I absolutely cringe at the phrase "La Nina". If we go into another one before a decent El Nino, we might see quite a few more dry lake beds as many of the lakes have not refilled since the 2011 dry spell. I try to stay out of the global warming discussions on here but I tell ya one little part of the world I'd like to see warm up at least temporarily is the equatorial pacific.
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Quoting TomballTXPride:

Incorrect. .6C is exaggerating. We have not saw that yet. Please stick to the facts. Thanks in advance.


There are multiple reviewed temperature sets available online if you'd care to take a look. HadCRUT, GISTEMP, NOAA, and others are all a google search away. The IPCC also has a nice conglomeration of temeprature data as well.

Current temperature anomalies over the baseline range from aproximately .5C to 1C, depending on which temperature set you want to go with. The average is around .6C to .7C.

Here's a link to GISS: Link

Here's a link to NOAA: Link

I really don't think they're just making this up.
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Quoting yonzabam:


It's not me who's 'assuming'. It's standard teaching in climate science. Do you think the climate scientists are wrong?

Water vapour is such a powerful greenhouse gas, that if clouds didn't form and reflect back incoming solar radiation, there would be a runaway greenhouse effect like we see on Venus. The oceans would boil, and all life on Earth would cease to be.


I don't think you understood what I wrote.

You implied that more WV automatically means more clouds, enough to offset the GH effect of the increased water vapor. Current research indicates that this is not so. Certain conditions need to be present for cloud formation. If WV increases but the cloud coverage doesn't increase enough to offset it, then you end up with a positive feedback, which is what is projected to happen.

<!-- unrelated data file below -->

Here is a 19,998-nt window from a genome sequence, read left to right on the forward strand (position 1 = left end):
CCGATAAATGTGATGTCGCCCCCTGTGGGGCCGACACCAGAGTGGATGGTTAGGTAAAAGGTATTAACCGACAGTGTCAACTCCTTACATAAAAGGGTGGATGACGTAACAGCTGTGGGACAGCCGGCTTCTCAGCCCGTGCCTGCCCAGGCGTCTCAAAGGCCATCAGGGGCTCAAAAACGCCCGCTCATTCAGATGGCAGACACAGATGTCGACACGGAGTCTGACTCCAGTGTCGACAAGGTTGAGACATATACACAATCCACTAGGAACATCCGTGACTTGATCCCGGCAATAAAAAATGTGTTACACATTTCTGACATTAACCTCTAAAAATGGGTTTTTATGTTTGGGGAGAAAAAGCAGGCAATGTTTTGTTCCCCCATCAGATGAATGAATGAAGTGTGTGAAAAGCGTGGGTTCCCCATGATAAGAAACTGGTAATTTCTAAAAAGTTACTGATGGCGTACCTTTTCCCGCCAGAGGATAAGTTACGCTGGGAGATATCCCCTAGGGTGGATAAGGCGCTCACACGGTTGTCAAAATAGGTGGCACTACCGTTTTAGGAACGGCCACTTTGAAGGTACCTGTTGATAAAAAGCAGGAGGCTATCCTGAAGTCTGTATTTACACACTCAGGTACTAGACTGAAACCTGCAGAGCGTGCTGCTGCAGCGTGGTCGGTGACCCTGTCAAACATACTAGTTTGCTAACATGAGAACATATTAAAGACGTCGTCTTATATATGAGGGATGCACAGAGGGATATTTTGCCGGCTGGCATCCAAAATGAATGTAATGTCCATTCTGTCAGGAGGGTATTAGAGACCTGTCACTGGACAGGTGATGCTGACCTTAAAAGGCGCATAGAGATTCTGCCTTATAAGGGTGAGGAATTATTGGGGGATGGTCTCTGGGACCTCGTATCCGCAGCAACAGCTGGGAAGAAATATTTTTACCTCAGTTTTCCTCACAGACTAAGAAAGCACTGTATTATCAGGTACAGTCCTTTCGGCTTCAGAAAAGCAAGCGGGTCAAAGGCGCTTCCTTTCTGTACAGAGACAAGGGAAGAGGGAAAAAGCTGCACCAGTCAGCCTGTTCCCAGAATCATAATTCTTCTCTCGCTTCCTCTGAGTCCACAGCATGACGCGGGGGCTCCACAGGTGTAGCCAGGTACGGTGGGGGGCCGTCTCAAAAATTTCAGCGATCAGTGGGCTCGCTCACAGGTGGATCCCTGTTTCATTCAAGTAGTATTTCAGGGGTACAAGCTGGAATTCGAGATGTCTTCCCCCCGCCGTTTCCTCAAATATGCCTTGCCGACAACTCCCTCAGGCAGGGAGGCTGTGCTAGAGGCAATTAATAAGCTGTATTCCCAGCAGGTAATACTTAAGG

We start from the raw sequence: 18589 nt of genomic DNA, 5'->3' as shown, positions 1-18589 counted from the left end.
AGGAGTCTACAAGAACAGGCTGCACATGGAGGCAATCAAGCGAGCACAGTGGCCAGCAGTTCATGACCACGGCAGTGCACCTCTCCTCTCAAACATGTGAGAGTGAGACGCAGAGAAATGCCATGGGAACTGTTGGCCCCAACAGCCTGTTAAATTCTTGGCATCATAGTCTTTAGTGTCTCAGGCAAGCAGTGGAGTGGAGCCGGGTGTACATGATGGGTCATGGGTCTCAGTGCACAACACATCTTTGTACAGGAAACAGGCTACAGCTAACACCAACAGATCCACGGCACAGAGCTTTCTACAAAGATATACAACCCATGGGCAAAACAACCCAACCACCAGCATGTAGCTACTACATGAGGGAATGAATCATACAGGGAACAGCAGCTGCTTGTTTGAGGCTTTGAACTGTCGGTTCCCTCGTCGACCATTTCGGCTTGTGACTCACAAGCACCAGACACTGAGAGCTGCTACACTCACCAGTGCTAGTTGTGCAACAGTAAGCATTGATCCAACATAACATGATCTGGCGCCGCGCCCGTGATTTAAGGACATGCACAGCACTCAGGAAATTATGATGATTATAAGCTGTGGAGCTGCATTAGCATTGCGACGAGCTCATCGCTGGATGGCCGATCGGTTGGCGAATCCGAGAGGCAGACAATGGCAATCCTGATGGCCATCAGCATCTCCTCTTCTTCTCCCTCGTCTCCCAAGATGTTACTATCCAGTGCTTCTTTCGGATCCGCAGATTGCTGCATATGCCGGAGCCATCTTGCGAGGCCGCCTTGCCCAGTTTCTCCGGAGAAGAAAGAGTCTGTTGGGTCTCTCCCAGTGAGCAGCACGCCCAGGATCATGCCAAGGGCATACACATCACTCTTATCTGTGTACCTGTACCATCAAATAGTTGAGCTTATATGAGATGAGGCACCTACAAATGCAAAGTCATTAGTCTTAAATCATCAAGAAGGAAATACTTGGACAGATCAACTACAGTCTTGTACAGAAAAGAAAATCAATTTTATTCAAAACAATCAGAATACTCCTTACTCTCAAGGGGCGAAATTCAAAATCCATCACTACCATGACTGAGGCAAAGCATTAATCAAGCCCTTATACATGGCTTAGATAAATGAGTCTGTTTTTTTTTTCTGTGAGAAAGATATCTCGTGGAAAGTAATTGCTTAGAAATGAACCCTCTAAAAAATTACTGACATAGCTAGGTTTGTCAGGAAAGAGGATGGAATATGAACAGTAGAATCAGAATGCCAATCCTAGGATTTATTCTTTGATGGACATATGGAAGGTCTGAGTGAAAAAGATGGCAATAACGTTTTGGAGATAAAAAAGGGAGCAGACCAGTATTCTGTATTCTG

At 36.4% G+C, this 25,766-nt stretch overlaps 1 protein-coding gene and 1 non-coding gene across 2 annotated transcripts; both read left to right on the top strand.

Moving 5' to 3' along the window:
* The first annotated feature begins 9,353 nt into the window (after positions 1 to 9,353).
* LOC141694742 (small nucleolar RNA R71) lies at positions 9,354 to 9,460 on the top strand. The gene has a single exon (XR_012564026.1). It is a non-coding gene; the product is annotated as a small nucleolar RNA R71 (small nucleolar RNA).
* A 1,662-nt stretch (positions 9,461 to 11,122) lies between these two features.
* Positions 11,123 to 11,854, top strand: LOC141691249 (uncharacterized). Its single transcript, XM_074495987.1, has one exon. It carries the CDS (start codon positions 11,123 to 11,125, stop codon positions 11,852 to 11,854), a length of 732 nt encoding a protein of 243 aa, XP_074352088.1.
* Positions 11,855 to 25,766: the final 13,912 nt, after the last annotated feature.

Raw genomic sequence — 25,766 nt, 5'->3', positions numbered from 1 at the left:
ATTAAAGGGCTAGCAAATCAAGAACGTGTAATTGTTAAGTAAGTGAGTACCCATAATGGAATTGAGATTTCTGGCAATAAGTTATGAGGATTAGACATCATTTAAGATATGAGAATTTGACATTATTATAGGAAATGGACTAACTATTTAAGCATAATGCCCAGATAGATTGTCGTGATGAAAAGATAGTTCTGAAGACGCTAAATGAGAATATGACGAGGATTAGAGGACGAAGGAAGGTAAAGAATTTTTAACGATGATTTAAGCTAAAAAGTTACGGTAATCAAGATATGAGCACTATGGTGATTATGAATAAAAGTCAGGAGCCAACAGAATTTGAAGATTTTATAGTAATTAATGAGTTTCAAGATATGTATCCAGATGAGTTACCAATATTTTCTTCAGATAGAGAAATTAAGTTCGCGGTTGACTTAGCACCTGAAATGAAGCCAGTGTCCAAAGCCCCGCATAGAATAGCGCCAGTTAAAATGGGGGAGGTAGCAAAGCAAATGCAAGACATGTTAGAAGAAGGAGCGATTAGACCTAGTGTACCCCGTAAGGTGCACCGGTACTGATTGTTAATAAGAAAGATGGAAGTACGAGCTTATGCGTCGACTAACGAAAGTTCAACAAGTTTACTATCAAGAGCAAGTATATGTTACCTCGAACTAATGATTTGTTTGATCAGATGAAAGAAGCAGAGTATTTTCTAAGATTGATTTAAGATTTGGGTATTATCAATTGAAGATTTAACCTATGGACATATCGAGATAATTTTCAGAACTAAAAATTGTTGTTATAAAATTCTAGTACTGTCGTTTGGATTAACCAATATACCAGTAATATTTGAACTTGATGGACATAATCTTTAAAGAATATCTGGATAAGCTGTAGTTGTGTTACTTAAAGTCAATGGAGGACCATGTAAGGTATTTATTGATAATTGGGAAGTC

For evidence that increased water vapor doesn't mean more cloud cover, take a look at some of the Middle East coutnries that border the ocean. High heat. High humidity. Few clouds.

Also, clouds are tropospheric phenomena mainly, which means there is still some warming as a result of increased WV. Greenhouse gases work by absorbing and re-radiating IR radiation in all directions. While clouds do act to increase albedo, they aren't perfect reflectors. Not all of that reflected energy will make it out of the troposphere.

And no, it would take a lot more than just water vapor to make the Earth reach a runaway GH effect. Our planet's orbit and short rotational period pretty much guarantee that the Earth won't become like Venus anytime soon. It would have happened already if it were possible (for example, the temperatures were significantly higher during the Jurassic period, and there was still no runaway GH).
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Quoting lightinthedark:


I am so sorry .I didn't mean to break any rules .


You didn't. Your post was every bit as relevant as the rest of this stuff today...LOL!!
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About

Jeff co-founded the Weather Underground in 1995 while working on his Ph.D. He flew with the NOAA Hurricane Hunters from 1986-1990.